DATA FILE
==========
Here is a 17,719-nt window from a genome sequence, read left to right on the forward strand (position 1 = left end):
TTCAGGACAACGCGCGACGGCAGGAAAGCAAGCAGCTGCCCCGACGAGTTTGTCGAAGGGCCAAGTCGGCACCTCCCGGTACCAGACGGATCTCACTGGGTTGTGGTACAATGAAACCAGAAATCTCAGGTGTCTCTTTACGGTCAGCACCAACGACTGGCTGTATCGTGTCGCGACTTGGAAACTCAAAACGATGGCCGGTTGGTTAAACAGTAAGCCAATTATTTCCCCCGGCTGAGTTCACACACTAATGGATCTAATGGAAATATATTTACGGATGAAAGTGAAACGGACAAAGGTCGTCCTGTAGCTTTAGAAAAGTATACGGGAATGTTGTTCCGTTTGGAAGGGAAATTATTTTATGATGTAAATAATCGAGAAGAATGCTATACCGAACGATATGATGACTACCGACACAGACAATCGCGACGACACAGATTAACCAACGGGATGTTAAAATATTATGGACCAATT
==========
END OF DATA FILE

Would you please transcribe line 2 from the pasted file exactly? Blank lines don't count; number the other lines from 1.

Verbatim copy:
TTCAGGACAACGCGCGACGGCAGGAAAGCAAGCAGCTGCCCCGACGAGTTTGTCGAAGGGCCAAGTCGGCACCTCCCGGTACCAGACGGATCTCACTGGGTTGTGGTACAATGAAACCAGAAATCTCAGGTGTCTCTTTACGGTCAGCACCAACGACTGGCTGTATCGTGTCGCGACTTGGAAACTCAAAACGATGGCCGGTTGGTTAAACAGTAAGCCAATTATTTCCCCCGGCTGAGTTCACACACTAATGGATCTAATGGAAATATATTTACGGATGAAAGTGAAACGGACAAAGGTCGTCCTGTAGCTTTAGAAAAGTATACGGGAATGTTGTTCCGTTTGGAAGGGAAATTATTTTATGATGTAAATAATCGAGAAGAATGCTATACCGAACGATATGATGACTACCGACACAGACAATCGCGACGACACAGATTAACCAACGGGATGTTAAAATATTATGGACCAATT